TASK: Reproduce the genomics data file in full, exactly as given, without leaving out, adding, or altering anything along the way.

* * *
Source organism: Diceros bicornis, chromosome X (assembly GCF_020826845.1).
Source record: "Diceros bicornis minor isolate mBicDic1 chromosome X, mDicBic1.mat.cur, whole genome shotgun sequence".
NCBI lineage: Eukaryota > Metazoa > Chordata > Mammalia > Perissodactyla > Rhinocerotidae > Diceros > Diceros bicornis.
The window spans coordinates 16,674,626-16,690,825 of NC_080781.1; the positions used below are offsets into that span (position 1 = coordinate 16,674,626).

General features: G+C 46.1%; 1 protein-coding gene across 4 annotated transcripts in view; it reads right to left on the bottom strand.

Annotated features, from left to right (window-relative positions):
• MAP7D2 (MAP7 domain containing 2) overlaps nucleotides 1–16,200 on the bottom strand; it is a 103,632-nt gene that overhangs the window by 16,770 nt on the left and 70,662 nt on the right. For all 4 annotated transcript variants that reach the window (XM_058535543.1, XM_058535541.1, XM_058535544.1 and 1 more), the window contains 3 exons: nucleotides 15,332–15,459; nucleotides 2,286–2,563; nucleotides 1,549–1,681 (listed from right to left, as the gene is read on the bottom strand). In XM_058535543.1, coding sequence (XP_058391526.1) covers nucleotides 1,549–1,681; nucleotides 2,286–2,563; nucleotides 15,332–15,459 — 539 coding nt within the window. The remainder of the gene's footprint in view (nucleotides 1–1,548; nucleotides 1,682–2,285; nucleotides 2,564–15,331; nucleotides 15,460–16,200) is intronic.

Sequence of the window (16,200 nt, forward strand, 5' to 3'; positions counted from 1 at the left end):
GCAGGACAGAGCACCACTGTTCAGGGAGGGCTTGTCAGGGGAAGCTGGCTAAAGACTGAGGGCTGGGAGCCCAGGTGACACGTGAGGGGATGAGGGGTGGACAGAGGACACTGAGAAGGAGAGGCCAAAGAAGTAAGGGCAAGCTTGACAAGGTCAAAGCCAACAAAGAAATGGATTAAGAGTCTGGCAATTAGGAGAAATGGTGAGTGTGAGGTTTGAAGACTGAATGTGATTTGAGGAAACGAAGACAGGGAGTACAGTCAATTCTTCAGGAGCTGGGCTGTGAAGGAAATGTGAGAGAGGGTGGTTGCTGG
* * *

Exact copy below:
Source organism: Diceros bicornis, chromosome X (assembly GCF_020826845.1).
Source record: "Diceros bicornis minor isolate mBicDic1 chromosome X, mDicBic1.mat.cur, whole genome shotgun sequence".
NCBI lineage: Eukaryota > Metazoa > Chordata > Mammalia > Perissodactyla > Rhinocerotidae > Diceros > Diceros bicornis.
The window spans coordinates 16,674,626-16,690,825 of NC_080781.1; the positions used below are offsets into that span (position 1 = coordinate 16,674,626).

General features: G+C 46.1%; 1 protein-coding gene across 4 annotated transcripts in view; it reads right to left on the bottom strand.

Annotated features, from left to right (window-relative positions):
• MAP7D2 (MAP7 domain containing 2) overlaps nucleotides 1–16,200 on the bottom strand; it is a 103,632-nt gene that overhangs the window by 16,770 nt on the left and 70,662 nt on the right. For all 4 annotated transcript variants that reach the window (XM_058535543.1, XM_058535541.1, XM_058535544.1 and 1 more), the window contains 3 exons: nucleotides 15,332–15,459; nucleotides 2,286–2,563; nucleotides 1,549–1,681 (listed from right to left, as the gene is read on the bottom strand). In XM_058535543.1, coding sequence (XP_058391526.1) covers nucleotides 1,549–1,681; nucleotides 2,286–2,563; nucleotides 15,332–15,459 — 539 coding nt within the window. The remainder of the gene's footprint in view (nucleotides 1–1,548; nucleotides 1,682–2,285; nucleotides 2,564–15,331; nucleotides 15,460–16,200) is intronic.

Sequence of the window (16,200 nt, forward strand, 5' to 3'; positions counted from 1 at the left end):
GCAGGACAGAGCACCACTGTTCAGGGAGGGCTTGTCAGGGGAAGCTGGCTAAAGACTGAGGGCTGGGAGCCCAGGTGACACGTGAGGGGATGAGGGGTGGACAGAGGACACTGAGAAGGAGAGGCCAAAGAAGTAAGGGCAAGCTTGACAAGGTCAAAGCCAACAAAGAAATGGATTAAGAGTCTGGCAATTAGGAGAAATGGTGAGTGTGAGGTTTGAAGACTGAATGTGATTTGAGGAAACGAAGACAGGGAGTACAGTCAATTCTTCAGGAGCTGGGCTGTGAAGGAAATGTGAGAGAGGGTGGTTGCTGG